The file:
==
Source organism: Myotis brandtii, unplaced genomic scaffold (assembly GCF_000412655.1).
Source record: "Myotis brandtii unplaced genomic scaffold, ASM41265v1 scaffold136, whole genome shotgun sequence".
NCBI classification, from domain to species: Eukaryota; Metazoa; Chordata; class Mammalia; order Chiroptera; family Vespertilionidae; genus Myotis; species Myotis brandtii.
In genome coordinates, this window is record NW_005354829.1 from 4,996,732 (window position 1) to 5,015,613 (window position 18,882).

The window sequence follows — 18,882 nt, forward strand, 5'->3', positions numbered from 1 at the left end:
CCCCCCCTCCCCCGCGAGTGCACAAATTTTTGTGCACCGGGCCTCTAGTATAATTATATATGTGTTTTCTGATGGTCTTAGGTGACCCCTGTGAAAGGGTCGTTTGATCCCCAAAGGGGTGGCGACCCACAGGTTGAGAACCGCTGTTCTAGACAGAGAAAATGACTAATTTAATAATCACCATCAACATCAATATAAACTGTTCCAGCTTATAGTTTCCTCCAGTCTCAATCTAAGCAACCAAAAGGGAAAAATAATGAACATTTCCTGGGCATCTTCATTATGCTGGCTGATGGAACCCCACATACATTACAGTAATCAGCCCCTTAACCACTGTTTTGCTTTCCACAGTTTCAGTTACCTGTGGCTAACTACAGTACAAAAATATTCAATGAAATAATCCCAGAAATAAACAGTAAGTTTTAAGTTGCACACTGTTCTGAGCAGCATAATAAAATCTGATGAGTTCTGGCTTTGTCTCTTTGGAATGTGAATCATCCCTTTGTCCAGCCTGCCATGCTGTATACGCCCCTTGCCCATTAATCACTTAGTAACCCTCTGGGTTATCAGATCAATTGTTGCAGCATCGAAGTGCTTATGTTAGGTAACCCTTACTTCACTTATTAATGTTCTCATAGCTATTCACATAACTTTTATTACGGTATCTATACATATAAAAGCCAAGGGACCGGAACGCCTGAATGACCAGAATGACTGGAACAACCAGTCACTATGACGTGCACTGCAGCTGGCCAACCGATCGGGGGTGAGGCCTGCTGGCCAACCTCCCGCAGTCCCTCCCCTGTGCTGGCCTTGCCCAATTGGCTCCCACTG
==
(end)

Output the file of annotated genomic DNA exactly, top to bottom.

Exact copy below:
Source organism: Myotis brandtii, unplaced genomic scaffold (assembly GCF_000412655.1).
Source record: "Myotis brandtii unplaced genomic scaffold, ASM41265v1 scaffold136, whole genome shotgun sequence".
NCBI classification, from domain to species: Eukaryota; Metazoa; Chordata; class Mammalia; order Chiroptera; family Vespertilionidae; genus Myotis; species Myotis brandtii.
In genome coordinates, this window is record NW_005354829.1 from 4,996,732 (window position 1) to 5,015,613 (window position 18,882).

The window sequence follows — 18,882 nt, forward strand, 5'->3', positions numbered from 1 at the left end:
CCCCCCCTCCCCCGCGAGTGCACAAATTTTTGTGCACCGGGCCTCTAGTATAATTATATATGTGTTTTCTGATGGTCTTAGGTGACCCCTGTGAAAGGGTCGTTTGATCCCCAAAGGGGTGGCGACCCACAGGTTGAGAACCGCTGTTCTAGACAGAGAAAATGACTAATTTAATAATCACCATCAACATCAATATAAACTGTTCCAGCTTATAGTTTCCTCCAGTCTCAATCTAAGCAACCAAAAGGGAAAAATAATGAACATTTCCTGGGCATCTTCATTATGCTGGCTGATGGAACCCCACATACATTACAGTAATCAGCCCCTTAACCACTGTTTTGCTTTCCACAGTTTCAGTTACCTGTGGCTAACTACAGTACAAAAATATTCAATGAAATAATCCCAGAAATAAACAGTAAGTTTTAAGTTGCACACTGTTCTGAGCAGCATAATAAAATCTGATGAGTTCTGGCTTTGTCTCTTTGGAATGTGAATCATCCCTTTGTCCAGCCTGCCATGCTGTATACGCCCCTTGCCCATTAATCACTTAGTAACCCTCTGGGTTATCAGATCAATTGTTGCAGCATCGAAGTGCTTATGTTAGGTAACCCTTACTTCACTTATTAATGTTCTCATAGCTATTCACATAACTTTTATTACGGTATCTATACATATAAAAGCCAAGGGACCGGAACGCCTGAATGACCAGAATGACTGGAACAACCAGTCACTATGACGTGCACTGCAGCTGGCCAACCGATCGGGGGTGAGGCCTGCTGGCCAACCTCCCGCAGTCCCTCCCCTGTGCTGGCCTTGCCCAATTGGCTCCCACTG